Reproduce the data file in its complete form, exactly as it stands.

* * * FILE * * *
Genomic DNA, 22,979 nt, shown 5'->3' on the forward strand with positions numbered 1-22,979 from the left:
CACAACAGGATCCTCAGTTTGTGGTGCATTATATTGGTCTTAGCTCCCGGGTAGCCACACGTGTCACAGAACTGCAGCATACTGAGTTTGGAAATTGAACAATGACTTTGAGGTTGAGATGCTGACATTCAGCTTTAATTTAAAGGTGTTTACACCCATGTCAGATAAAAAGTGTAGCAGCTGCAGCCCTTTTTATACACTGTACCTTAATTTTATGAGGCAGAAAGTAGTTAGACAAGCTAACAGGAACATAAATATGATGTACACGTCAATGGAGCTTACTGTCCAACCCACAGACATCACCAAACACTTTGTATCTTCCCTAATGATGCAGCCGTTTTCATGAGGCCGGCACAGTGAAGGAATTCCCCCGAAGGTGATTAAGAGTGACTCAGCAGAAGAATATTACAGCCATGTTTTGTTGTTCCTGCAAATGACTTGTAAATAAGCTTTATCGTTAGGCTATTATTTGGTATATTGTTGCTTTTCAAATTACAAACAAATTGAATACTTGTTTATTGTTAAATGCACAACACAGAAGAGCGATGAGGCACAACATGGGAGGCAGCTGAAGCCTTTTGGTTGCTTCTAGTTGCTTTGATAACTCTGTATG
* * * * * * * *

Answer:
Genomic DNA, 22,979 nt, shown 5'->3' on the forward strand with positions numbered 1-22,979 from the left:
CACAACAGGATCCTCAGTTTGTGGTGCATTATATTGGTCTTAGCTCCCGGGTAGCCACACGTGTCACAGAACTGCAGCATACTGAGTTTGGAAATTGAACAATGACTTTGAGGTTGAGATGCTGACATTCAGCTTTAATTTAAAGGTGTTTACACCCATGTCAGATAAAAAGTGTAGCAGCTGCAGCCCTTTTTATACACTGTACCTTAATTTTATGAGGCAGAAAGTAGTTAGACAAGCTAACAGGAACATAAATATGATGTACACGTCAATGGAGCTTACTGTCCAACCCACAGACATCACCAAACACTTTGTATCTTCCCTAATGATGCAGCCGTTTTCATGAGGCCGGCACAGTGAAGGAATTCCCCCGAAGGTGATTAAGAGTGACTCAGCAGAAGAATATTACAGCCATGTTTTGTTGTTCCTGCAAATGACTTGTAAATAAGCTTTATCGTTAGGCTATTATTTGGTATATTGTTGCTTTTCAAATTACAAACAAATTGAATACTTGTTTATTGTTAAATGCACAACACAGAAGAGCGATGAGGCACAACATGGGAGGCAGCTGAAGCCTTTTGGTTGCTTCTAGTTGCTTTGATAACTCTGTATG